Utility Claims Bankruptcy as Seabrook Delays Mount

Times Staff Writer

Financially troubled Public Service Co. of New Hampshire, which owns nearly 36% of the stalled Seabrook nuclear power plant, filed for bankruptcy Thursday--the nation's first major investor-owned utility to seek court protection since the Great Depression.

With almost $3 billion in assets, it is also the fourth-largest U.S. company to file under Chapter 11 of the federal bankruptcy code. Under Chapter 11, a company is allowed to continue operation while seeking to devise a reorganization plan, under court supervision, that is satisfactory to a majority of its creditors.

The utility, New Hampshire's largest, furnishes electricity to about three-quarters of the state's 1,027,000 residents.

Public Service sought protection through the federal court in Manchester from the claims of three banks representing creditors seeking control of its $2.7 billion in assets. These include $2.1 billion invested in the $5.4-billion Seabrook facility, which was completed in mid-1986. Eleven other New England utilities own the remaining 64% share.

At a news conference, utility President Robert Harrison said the company took the action because there was "a very high probability" that creditors would seek to force the utility into involuntary bankruptcy as early as today.

Harrison said Public Service will seek to continue paying its share of the cost of carrying Seabrook, and he pledged to forge ahead with efforts to license the plant. "I do not see this action as any problem in that regard," he said.

Seabrook already is licensed by the federal Nuclear Regulatory Commission to load fuel, which has been done, and to perform non-nuclear testing. But the plant's start-up has been delayed by the refusal of environmentalists, anti-nuclear advocates and officials in neighboring Massachusetts, led by Democratic Gov. Michael S. Dukakis, to participate in emergency evacuation planning.

A number of Massachusetts communities are within 10 miles of the plant, which itself is 40 miles from Boston. Under federal law, these communities must participate in evacuation planning.

Dukakis, a Democratic presidential candidate, has fiercely opposed Seabrook, as have many of New Hampshire's Democrats. But Seabrook also has become a rallying point for the anti-nuclear movement and environmentalists generally, who have strenuously objected to its opening.

Manchester lawyer Robert Backus, a longtime Seabrook foe, called the filing "recognition that the Seabrook plant is--and was--an economic disaster, . . . a mistake."

New Hampshire Gov. John H. Sununu, a Republican and one of Seabrook's staunchest supporters, called the bankruptcy filing "unfortunate."

Sununu said that the company has "a host of alternatives . . . to protect both the ratepayers of New Hampshire and the state's energy supply."

Rate Increase Denied

The bankruptcy move came just two days after the New Hampshire Supreme Court denied a 15% emergency rate increase. The Manchester-based company had sought the increase since August to help it meet debt obligations stemming from Seabrook's construction. The state court said a utility cannot charge its customers for the cost of a plant that has yet to provide them power.

Industry analysts had predicted the bankruptcy filing. Paul Parshley of Donaldson, Lufkin & Jenrette, for example, reported on Jan. 11 that statements by members of Seabrook's joint ownership committee made it evident that "they will have to go through some sort of court action, probably under a Chapter 11 proceeding."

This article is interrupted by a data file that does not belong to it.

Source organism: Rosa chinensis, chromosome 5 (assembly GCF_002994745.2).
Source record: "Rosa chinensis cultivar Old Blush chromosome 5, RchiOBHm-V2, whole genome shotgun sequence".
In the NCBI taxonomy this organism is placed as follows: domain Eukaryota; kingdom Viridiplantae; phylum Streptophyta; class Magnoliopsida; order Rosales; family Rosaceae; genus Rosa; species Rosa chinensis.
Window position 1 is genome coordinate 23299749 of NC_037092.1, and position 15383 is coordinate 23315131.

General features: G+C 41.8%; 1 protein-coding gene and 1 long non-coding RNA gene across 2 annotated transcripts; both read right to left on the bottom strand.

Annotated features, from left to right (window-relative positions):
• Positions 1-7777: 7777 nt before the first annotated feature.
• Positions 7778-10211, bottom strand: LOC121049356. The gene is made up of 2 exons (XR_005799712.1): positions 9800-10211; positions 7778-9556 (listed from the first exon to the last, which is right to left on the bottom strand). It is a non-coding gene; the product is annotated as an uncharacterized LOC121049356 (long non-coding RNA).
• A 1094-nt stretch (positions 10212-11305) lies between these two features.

The most certain immediate losers are the company's shareholders, Tom Hamlin of Chicago-based Duff & Phelps said in an interview. Seabrook, he said, has become "a big, expensive political football."

The company's common stock closed unchanged at $2.625 a share in composite trading on the New York Stock Exchange.

Public Service has struggled for months to avoid bankruptcy. In October, it missed a scheduled payment on $800 million of its bonds. Much earlier, in April, 1984, its directors suspended dividend payments, and the company now owes holders of its preferred stock more than $138.3 million in accumulated dividend payments.

Halts Plant Construction

Public Service skirted bankruptcy then, and halted construction on the giant plant for about three months until the state Supreme Court let it borrow $425 million. The utility continued borrowing heavily to finish the reactor and maintain interest payments until investors last summer refused to make further loans.

Since then, Public Service tried what it called an out-of-court bankruptcy reorganization that included budget cuts, an attempt to restructure its debt and the aborted request for a 15% rate increase.

"It's unfortunate this had to happen," analyst Hamlin said, "because the plan the company was formulating looked like it could solve everybody's problem. But the (state) Supreme Court ruling killed them. Now everything's up in the air."

Dukakis has refused to submit evacuation plans for the six coastal communities in his state that fall within the emergency planning zone, maintaining that no such plan could work.

Seabrook submitted its own plans for Massachusetts, and the Nuclear Regulatory Commission last fall approved a rule change that could allow them to be approved, but Seabrook foes have appealed the change in federal court.

In New Hampshire, Sununu submitted--and the NRC staff approved--evacuation plans for the 17 communities falling into the evacuation zone within his state. But the Federal Emergency Management Agency rejected the plans, saying they would not protect summer crowds on nearby beaches.

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